Kinetics and mechanisms of Fe2+-catalyzed recrystallization of iron oxides

Restricted (Penn State Only)
Joshi, Prachi
Graduate Program:
Environmental Engineering
Doctor of Philosophy
Document Type:
Date of Defense:
March 30, 2018
Committee Members:
  • Christopher Aaron Gorski, Dissertation Advisor
  • Christopher Aaron Gorski, Committee Chair
  • Matthew S Fantle, Committee Member
  • William D Burgos, Committee Member
  • Peter J Heaney, Outside Member
  • Iron oxides
  • Iron chemistry
  • Geochemistry
  • Mineral processes
  • Nanoparticles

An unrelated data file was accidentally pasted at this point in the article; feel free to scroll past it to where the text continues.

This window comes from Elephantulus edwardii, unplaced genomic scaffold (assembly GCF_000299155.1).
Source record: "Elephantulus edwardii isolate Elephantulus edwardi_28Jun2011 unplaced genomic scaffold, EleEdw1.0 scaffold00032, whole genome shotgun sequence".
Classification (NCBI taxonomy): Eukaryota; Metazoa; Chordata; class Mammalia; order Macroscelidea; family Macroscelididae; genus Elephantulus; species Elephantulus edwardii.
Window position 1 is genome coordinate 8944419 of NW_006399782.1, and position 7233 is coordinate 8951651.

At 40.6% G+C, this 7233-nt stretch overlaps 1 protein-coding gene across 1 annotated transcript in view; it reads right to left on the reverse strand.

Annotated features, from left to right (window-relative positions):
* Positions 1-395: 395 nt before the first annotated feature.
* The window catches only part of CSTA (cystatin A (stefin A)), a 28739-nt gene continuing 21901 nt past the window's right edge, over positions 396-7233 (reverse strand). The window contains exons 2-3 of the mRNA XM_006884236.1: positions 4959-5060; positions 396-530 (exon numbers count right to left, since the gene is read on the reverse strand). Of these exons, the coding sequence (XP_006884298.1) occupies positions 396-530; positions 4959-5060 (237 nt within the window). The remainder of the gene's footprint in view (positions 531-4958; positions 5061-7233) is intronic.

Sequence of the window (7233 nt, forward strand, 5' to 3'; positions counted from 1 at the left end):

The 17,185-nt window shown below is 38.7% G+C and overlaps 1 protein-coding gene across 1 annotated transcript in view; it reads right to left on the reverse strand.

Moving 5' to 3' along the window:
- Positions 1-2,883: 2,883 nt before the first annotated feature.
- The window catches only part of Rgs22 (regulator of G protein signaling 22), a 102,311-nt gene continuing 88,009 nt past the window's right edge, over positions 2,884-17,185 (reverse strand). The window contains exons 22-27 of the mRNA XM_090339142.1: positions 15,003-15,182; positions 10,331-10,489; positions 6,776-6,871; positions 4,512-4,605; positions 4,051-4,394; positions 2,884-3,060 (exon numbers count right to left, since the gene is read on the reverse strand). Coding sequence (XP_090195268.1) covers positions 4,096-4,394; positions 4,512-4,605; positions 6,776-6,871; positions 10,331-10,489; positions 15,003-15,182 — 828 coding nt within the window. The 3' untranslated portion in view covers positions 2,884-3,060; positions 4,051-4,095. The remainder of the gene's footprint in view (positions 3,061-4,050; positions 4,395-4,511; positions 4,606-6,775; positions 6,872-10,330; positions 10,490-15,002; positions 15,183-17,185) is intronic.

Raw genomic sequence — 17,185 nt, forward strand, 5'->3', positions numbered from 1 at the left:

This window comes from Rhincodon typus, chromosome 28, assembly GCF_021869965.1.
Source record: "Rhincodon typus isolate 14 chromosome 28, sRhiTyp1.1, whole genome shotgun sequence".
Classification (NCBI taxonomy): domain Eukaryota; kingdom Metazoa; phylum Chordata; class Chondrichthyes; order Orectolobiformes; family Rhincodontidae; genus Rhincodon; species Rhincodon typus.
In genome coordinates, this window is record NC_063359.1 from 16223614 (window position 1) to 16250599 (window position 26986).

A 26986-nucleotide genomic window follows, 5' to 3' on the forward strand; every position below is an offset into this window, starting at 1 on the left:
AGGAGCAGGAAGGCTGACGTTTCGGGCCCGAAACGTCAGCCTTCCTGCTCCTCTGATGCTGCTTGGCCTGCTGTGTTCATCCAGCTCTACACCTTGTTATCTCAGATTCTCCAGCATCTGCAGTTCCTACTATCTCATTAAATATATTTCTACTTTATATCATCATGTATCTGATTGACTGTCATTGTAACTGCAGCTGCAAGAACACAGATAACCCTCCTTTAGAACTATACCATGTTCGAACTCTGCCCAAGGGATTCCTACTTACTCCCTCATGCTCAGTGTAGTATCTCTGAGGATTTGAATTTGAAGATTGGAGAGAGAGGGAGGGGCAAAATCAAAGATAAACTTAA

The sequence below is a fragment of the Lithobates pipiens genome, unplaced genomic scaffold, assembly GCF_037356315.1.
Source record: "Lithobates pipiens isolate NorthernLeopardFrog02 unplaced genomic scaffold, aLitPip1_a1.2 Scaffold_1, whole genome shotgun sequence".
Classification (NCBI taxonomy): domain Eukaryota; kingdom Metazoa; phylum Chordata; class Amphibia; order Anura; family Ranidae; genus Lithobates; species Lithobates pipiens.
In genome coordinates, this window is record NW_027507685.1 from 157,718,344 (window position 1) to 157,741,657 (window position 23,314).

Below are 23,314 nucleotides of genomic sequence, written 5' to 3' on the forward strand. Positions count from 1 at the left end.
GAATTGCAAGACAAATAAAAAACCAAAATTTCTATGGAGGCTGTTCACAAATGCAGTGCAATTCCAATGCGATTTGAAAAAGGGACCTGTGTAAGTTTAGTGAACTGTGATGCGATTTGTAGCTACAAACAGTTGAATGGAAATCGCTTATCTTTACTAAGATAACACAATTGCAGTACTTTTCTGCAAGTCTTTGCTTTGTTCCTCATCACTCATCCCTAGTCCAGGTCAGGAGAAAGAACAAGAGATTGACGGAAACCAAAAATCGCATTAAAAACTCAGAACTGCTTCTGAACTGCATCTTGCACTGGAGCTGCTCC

Iron oxides and oxyhydroxides are coupled to the biogeochemical cycles of macronutrients such as carbon, trace metals such as Ni, and radionuclides such as U. Recent work has found that iron oxides such as goethite and magnetite, previously thought to be stable, may recrystallize in reducing redox conditions without undergoing overt changes in morphology, structure, and reactivity as measured by chemical dissolution rates. This process, referred to as Fe2+-catalyzed recrystallization, can result in the release/uptake of ions (e.g, Cu or U) into/from the surrounding water, thus affecting water quality. Recrystallization may also affect the use of iron oxides as paleoenvironmental proxies due to the alteration of the oxides’ isotopic and elemental composition post formation. The goal of this dissertation was to elucidate the kinetics and mechanisms of recrystallization in order to account for this process in the fields of water quality and paleoenvironmental reconstructions. In Chapter 2 of this dissertation, I examined the morphological changes in goethite nanoparticles over the course of recrystallization. Previous studies observed no substantial changes between goethite before and after recrystallization. Here, I investigated if changes were occurring in the morphology and aggregation of goethite nanoparticles at intermediate time points during the goethite-aqueous Fe2+ reaction using transmission electron microscopy (TEM) and cryogenic-TEM. The goethite particle morphology changed anisotropically over 30 days, suggesting that multiple transformation mechanisms may be occurring. In chapters 3 and 4, I investigated the kinetics of recrystallization. Based on a multiple tracer addition experiment, goethite was observed to become less susceptible to recrystallization over time. Box models were constructed to infer the kinetics of recrystal- lization; the results of the fitting suggested that <20% of goethite recrystallized over 60 days, which was a much lower estimate that previous studies. These two studies together suggested that Fe2+-catalyzed recrystallization may be important only over short time pe- riods. Using box models, a better constrained approach to quantification of the extent and rate was developed. Chapters 5 and 6 focused on the mechanisms of recrystallization. In Chapter 5, I proposed that recrystallization was driven by mineral crystallinity. To test this hypothesis, I reinterpreted the isotopic data reported by previous studies that varied mineral structure on the basis of aging, metal substitution, and the isotopic data reported for hematite and magnetite. The results of fitting indicated that the kinetics of recrystallization were inversely related to the crystallinity of the unrecrystallized mineral. In the final chapter of this dis- sertation, halite was developed as a model system to further investigate the mechanisms and controls on stable mineral recrystallization using a combined isotopic and microscopic approach.